Additionally, although bacterial infection, in general, commonly causes sepsis, viral and fungal infections can also trigger the condition. For example, COVID-19, a pulmonary viral infection, leads to septic shock that contributes to its notorious fatality.  

  1. Sepsis can be considered a risk factor for cardiovascular disease. (Source: Journal of American Heart Association)

People who have been hospitalized due to sepsis and have a family history of heart disease should be more cautious about their heart health. This study, which was published in early 2023, involved over 2 million patients who survived hospitalization, 35.8% of whom experienced sepsis. 

The data generated showed that patients who survived sepsis have a higher risk of getting hospitalized again due to cardiovascular conditions, among other health conditions. This suggests persistent preventive measures against heart failure must be consciously applied post-hospitalization.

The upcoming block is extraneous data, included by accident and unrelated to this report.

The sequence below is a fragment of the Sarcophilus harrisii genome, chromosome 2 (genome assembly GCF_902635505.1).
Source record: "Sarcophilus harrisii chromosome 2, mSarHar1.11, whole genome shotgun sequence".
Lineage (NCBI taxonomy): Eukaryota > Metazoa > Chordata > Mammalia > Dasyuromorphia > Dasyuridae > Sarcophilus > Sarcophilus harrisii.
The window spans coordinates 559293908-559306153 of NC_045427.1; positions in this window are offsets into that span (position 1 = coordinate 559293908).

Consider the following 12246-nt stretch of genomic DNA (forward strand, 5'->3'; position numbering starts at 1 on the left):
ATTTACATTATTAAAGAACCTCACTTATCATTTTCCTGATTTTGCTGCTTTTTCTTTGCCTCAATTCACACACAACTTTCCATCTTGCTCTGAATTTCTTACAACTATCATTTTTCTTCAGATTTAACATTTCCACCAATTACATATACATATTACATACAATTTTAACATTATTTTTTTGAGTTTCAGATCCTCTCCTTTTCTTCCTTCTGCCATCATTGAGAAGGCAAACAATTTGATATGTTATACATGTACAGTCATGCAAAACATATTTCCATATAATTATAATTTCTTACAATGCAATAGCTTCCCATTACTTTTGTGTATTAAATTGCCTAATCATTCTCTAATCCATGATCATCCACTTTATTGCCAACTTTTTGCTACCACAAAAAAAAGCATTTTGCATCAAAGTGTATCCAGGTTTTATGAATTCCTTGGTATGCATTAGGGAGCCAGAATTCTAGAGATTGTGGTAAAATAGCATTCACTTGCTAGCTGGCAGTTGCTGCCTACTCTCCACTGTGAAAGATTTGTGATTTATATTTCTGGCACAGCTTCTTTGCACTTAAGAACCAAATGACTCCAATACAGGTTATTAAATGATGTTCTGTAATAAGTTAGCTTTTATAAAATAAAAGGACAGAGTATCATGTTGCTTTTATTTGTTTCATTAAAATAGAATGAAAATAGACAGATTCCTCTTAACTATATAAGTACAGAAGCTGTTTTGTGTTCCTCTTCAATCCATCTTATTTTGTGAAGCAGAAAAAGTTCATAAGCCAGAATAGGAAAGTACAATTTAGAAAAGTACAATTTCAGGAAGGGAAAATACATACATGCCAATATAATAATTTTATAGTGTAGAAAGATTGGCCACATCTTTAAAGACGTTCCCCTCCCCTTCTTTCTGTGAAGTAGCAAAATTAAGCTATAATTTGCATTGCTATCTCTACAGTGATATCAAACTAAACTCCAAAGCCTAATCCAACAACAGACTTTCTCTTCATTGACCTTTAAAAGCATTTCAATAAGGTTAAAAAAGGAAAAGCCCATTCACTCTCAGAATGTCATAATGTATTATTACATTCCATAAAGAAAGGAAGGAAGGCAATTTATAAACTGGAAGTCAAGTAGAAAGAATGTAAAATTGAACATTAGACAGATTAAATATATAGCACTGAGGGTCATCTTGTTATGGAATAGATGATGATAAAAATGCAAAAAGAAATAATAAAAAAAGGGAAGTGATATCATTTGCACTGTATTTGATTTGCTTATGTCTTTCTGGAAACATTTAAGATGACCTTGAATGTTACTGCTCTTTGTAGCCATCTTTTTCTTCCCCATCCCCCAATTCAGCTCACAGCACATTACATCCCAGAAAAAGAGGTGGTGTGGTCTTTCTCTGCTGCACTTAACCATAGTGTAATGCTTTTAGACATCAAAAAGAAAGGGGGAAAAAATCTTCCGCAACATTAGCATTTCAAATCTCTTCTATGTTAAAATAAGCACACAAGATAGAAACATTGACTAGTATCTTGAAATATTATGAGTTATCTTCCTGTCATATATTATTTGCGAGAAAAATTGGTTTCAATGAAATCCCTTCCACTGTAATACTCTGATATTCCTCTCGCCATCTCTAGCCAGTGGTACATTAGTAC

Pro tip: A good way to monitor your heart health is to take the necessary blood tests to evaluate your risks for cardiovascular diseases. It’s also helpful to know which diseases are associated with heart problems

Frequently Asked Questions

photo mature doctor communicating with her patient while analyzing his medical data at the clinic

How quickly does sepsis kill?

If the sepsis gets worse and the patient undergoes a septic shock, the patient can succumb to death within 12 to 14 hours. 

Can a UTI cause sepsis?

Yes, a urinary tract infection or UTI can lead to sepsis if not treated promptly. It can cause severe damage to the kidneys, urethra, and bladder.  

Is sepsis for life?

Sepsis can be treated when a patient is hospitalized. However, in some cases, the impact of post-sepsis treatment can become lifelong. For example, it can cause permanent damage to the kidneys, especially if the root cause of sepsis is a UTI, which requires steady dialysis.

The Bottom Line

Sepsis is an alarming condition that should be prevented at all costs. In doing so, it’s vital to never ignore an infection, regardless of how minor you may think it is. If symptoms such as fever, breathing difficulties, disorientation, rapid heartbeat, and slurred speech occur, make sure to seek immediate medical attention.